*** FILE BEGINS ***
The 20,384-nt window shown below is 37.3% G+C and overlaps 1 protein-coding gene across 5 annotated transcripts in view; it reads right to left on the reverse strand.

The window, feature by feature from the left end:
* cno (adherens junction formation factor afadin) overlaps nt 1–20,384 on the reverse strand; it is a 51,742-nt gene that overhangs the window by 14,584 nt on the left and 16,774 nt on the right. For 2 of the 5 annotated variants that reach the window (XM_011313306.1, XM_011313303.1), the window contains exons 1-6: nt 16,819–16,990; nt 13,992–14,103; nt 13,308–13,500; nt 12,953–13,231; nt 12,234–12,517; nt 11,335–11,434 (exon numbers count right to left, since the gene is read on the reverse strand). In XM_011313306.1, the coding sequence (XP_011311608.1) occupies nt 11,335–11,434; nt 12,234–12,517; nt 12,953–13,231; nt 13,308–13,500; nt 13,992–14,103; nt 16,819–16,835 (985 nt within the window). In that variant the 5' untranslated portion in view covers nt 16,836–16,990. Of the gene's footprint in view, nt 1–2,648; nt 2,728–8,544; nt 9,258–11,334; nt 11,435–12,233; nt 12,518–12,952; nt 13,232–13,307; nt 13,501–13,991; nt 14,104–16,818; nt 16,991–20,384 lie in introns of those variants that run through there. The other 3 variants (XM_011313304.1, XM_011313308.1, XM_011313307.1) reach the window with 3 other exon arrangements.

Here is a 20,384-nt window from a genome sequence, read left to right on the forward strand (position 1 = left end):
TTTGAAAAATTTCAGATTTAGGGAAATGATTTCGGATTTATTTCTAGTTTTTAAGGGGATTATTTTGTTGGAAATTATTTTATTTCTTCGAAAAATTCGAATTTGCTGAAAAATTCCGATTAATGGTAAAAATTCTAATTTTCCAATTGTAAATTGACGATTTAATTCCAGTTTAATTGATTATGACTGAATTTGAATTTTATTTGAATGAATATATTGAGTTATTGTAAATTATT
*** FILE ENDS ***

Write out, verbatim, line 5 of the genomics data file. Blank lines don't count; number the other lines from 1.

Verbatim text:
TTTGAAAAATTTCAGATTTAGGGAAATGATTTCGGATTTATTTCTAGTTTTTAAGGGGATTATTTTGTTGGAAATTATTTTATTTCTTCGAAAAATTCGAATTTGCTGAAAAATTCCGATTAATGGTAAAAATTCTAATTTTCCAATTGTAAATTGACGATTTAATTCCAGTTTAATTGATTATGACTGAATTTGAATTTTATTTGAATGAATATATTGAGTTATTGTAAATTATT